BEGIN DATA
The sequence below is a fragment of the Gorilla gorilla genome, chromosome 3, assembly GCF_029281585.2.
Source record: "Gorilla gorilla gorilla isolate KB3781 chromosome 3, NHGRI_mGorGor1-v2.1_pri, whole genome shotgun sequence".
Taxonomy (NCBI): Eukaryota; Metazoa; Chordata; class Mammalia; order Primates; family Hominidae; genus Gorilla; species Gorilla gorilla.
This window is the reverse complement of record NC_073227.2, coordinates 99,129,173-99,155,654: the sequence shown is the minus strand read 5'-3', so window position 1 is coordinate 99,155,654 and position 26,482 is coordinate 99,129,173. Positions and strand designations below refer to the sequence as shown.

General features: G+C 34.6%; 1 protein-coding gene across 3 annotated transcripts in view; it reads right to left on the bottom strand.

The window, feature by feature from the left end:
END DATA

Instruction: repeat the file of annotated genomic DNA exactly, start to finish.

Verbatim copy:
The sequence below is a fragment of the Gorilla gorilla genome, chromosome 3, assembly GCF_029281585.2.
Source record: "Gorilla gorilla gorilla isolate KB3781 chromosome 3, NHGRI_mGorGor1-v2.1_pri, whole genome shotgun sequence".
Taxonomy (NCBI): Eukaryota; Metazoa; Chordata; class Mammalia; order Primates; family Hominidae; genus Gorilla; species Gorilla gorilla.
This window is the reverse complement of record NC_073227.2, coordinates 99,129,173-99,155,654: the sequence shown is the minus strand read 5'-3', so window position 1 is coordinate 99,155,654 and position 26,482 is coordinate 99,129,173. Positions and strand designations below refer to the sequence as shown.

General features: G+C 34.6%; 1 protein-coding gene across 3 annotated transcripts in view; it reads right to left on the bottom strand.

The window, feature by feature from the left end: